Reading List

Thinking Fast and Slow – Daniel Kahneman

A landmark book on the processes of concious and unconcious thought. The lessons it teaches are applicable in daily life in terms of overcoming unconcious bias, the pitfalls of heuristics in assessing situations, and the sharpening of critical thinking skills. It’s a vital read for anyone wanting to truly understand the mindset and psychology of software testing.

The Phoenix Project: A Novel about IT, DevOps and Helping Your Business Win – Gene Kim, Kevin Behr & George Spafford

Pretty much the manual for Agile working practices, with models and methodologies to improve workflow and efficiency presented in the context of a novel to help with readability and flow.

Continuous Delivery: Reliable Software Releases Through Build, Test, and Deployment Automation – Jez Humble & Dave Farley

Humble and Farley provide a great foundation for the concepts, processes and mindset required to increase delivery speed, and to achieve the continuous delivery without sacrificing software quality. This book also includes a comprehensive series of practical steps around building, deployment, testing and releasing of software, aimed at putting the concepts into action, improving collaboration between teams, identifying potential hurdles, and mitigating risk.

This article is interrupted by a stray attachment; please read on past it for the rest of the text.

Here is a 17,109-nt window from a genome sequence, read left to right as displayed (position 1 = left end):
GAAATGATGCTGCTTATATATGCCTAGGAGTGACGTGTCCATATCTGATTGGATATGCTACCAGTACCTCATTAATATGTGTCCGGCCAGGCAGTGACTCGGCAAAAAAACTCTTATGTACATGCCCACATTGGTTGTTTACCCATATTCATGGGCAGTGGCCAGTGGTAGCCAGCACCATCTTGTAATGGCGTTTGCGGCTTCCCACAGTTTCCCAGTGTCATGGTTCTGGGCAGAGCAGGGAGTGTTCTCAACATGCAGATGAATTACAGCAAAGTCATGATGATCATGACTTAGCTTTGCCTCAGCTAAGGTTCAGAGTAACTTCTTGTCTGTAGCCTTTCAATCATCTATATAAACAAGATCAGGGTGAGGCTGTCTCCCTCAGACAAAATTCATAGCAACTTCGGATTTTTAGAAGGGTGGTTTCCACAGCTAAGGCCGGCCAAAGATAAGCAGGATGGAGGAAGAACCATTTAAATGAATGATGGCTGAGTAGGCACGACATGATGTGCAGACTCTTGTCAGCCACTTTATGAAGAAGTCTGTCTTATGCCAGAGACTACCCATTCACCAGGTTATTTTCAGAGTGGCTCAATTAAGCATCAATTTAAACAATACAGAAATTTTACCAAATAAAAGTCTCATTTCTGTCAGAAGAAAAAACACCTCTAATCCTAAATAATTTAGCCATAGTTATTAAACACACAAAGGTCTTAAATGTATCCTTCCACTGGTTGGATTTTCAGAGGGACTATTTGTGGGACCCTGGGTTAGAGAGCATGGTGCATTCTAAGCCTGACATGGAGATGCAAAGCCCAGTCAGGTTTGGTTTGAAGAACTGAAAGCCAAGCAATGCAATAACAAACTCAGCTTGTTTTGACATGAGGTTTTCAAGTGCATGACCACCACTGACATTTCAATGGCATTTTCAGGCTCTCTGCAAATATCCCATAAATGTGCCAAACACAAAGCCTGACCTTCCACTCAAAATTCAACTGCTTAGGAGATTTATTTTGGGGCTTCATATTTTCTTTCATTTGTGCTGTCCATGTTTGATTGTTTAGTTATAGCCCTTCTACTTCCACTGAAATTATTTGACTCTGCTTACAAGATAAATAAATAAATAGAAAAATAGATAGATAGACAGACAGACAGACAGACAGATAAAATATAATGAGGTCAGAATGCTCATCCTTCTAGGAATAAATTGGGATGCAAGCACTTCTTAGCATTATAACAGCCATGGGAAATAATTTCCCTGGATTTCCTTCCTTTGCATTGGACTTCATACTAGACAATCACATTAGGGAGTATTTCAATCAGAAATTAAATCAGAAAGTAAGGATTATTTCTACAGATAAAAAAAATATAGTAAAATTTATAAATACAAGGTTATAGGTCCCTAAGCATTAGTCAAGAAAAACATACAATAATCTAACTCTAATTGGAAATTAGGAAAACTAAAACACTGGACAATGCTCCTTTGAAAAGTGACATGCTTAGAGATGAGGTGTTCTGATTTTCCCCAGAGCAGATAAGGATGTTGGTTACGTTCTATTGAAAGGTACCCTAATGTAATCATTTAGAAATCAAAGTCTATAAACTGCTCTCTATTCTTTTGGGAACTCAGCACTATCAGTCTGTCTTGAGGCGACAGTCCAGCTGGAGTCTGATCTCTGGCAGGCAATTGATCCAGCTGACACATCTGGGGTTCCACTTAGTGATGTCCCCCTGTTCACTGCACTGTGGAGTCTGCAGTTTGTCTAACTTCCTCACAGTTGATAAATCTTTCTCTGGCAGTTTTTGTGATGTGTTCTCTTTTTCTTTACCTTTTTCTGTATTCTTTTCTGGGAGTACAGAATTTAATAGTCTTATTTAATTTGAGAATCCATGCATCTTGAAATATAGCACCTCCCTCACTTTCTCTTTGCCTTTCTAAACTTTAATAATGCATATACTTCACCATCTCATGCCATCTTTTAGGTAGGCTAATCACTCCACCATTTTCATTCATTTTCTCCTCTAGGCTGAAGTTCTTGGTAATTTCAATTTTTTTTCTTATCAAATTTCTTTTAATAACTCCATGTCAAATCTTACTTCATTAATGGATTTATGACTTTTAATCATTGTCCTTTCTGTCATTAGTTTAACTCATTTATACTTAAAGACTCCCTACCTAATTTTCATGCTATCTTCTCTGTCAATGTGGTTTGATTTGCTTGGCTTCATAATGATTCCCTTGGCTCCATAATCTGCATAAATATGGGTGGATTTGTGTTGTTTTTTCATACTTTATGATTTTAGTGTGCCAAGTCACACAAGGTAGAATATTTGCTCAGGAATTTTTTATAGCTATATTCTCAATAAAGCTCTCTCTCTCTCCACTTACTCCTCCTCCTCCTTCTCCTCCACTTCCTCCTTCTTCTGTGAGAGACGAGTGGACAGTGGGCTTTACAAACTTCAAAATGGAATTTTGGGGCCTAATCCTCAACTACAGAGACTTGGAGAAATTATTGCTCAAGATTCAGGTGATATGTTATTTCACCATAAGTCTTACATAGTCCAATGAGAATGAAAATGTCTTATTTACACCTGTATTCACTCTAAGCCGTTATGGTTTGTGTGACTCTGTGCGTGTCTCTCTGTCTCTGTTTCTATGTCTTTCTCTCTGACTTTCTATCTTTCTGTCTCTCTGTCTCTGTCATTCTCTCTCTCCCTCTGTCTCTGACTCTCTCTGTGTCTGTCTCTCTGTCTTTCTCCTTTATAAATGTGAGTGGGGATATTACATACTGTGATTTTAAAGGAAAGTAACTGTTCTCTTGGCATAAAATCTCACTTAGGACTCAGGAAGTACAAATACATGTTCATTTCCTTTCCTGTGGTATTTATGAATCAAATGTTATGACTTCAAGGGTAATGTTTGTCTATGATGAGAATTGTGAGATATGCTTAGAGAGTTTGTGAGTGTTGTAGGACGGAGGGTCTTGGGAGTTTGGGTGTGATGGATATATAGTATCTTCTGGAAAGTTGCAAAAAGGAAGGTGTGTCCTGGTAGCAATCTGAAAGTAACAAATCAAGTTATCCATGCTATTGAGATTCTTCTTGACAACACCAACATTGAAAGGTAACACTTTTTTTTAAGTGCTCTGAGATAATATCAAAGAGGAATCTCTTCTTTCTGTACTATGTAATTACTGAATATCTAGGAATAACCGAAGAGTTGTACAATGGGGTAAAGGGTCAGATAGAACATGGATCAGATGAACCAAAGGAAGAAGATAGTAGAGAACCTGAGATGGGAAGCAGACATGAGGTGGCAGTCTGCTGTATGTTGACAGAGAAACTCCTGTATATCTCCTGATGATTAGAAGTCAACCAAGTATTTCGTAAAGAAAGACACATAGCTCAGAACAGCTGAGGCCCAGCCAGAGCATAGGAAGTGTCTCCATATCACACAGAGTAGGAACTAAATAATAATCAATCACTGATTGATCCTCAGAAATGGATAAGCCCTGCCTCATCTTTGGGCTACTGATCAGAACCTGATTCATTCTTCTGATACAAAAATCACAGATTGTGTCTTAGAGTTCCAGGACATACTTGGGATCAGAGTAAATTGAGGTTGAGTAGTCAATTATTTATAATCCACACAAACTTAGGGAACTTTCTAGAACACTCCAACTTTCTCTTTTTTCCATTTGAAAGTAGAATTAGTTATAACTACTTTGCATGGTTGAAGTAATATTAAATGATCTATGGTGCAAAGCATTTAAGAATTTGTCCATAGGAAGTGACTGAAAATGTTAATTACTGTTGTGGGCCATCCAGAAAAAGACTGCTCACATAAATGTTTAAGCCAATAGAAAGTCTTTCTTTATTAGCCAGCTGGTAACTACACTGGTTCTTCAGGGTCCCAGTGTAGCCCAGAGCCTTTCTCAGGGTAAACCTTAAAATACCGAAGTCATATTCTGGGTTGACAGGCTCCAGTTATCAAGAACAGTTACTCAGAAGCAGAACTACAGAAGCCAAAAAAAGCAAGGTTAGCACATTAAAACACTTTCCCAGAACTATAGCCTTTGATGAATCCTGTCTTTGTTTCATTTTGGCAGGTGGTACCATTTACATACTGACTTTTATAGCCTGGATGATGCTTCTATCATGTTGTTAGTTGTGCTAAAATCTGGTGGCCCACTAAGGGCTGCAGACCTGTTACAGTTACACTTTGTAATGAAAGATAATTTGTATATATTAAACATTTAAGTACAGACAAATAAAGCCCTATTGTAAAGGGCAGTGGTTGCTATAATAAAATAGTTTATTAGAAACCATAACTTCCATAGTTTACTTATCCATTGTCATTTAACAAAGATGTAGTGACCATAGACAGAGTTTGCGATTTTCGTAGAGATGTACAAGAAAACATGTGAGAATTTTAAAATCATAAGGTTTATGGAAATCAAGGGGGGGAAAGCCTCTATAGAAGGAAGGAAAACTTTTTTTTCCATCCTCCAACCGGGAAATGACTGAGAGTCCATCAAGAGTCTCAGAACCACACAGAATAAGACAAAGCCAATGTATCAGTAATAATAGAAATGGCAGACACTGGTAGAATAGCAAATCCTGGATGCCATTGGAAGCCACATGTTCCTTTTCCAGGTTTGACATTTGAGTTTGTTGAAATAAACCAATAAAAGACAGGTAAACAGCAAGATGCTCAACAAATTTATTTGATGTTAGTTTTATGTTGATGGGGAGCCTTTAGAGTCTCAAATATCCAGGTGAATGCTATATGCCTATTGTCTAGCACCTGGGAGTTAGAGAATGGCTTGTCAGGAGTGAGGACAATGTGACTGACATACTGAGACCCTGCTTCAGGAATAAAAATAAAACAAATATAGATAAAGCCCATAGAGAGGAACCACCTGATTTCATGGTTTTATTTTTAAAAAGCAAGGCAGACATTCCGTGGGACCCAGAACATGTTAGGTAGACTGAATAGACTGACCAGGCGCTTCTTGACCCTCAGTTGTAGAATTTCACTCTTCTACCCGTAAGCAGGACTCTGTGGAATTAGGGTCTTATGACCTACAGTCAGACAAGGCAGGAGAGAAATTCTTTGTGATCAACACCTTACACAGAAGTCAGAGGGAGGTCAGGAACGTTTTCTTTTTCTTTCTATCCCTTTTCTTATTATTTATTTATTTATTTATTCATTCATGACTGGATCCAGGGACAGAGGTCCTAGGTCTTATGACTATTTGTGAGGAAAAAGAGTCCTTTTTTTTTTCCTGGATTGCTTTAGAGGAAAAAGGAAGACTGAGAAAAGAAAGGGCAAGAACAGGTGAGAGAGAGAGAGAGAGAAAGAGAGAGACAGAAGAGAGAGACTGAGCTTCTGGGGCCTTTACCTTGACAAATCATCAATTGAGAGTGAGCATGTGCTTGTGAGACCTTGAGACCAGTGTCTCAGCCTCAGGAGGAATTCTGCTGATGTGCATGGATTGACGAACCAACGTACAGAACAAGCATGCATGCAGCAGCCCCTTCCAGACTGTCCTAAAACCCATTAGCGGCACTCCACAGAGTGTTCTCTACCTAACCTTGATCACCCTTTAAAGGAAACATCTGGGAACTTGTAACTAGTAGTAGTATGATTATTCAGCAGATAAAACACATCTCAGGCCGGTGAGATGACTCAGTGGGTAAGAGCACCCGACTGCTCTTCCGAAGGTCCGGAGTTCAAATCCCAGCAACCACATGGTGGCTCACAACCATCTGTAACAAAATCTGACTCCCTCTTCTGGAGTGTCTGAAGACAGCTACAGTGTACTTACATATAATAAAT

Bridging the Communication Gap: Specification by Example and Agile Acceptance Testing – Gojko Adzic

A vital work on improving communications between business teams, the various areas of software development, and customers using Specification by Example. The application of the methods described ensures that development teams have clearer requirements, that incorrect or invalid assumptions between teams are highlighted early in the SDLC, and that the software being delivered is truly fit for purpose.

 

The Goal: A Process of Ongoing Improvement Eliyahu Goldratt w/ Jeff Cox

Another process manual written in the style of a novel, and I’d recommend reading this AFTER reading The Phoenix Project. The Goal is a classic, seminal work, focussing on the Theory of Constraints, including the elevation and prioritisation of constraints, while also touching on lean development practices, making it an important read for anyone looking to improve efficiency in their workflows. The sequel to The Goal, ‘It’s Not Luck’ by the same authors, is also worth a read.

 

Explore It!: Reduce Risk and Increase Confidence with Exploratory Testing – Elisabeth Hendrickson

The book that shows that Exploratory Testing isn’t just randomly clicking around and hoping to find stuff, but that it is a highly specialised skill, which is plannable, executable and reportable. A must-read for manual testers, and a great point of reference for those involved in other aspects of software development.

 

How Google Tests Software – James A. Whittaker, Jason Arbon & Jeff Carollo

Chock-full of advice for all aspects of software testing from arguably the greatest software development company in the world. This book presents scalable techniques for both the practical testing of software, as well as the mindset required to do things properly, this is everything you’d expect out of Google. One caveat is that there’s quite a few word-for-word transcripts of conversations with testers and engineers – so, if genuine, real-world examples and applications of prescribed methods are your thing, you’re in for a treat.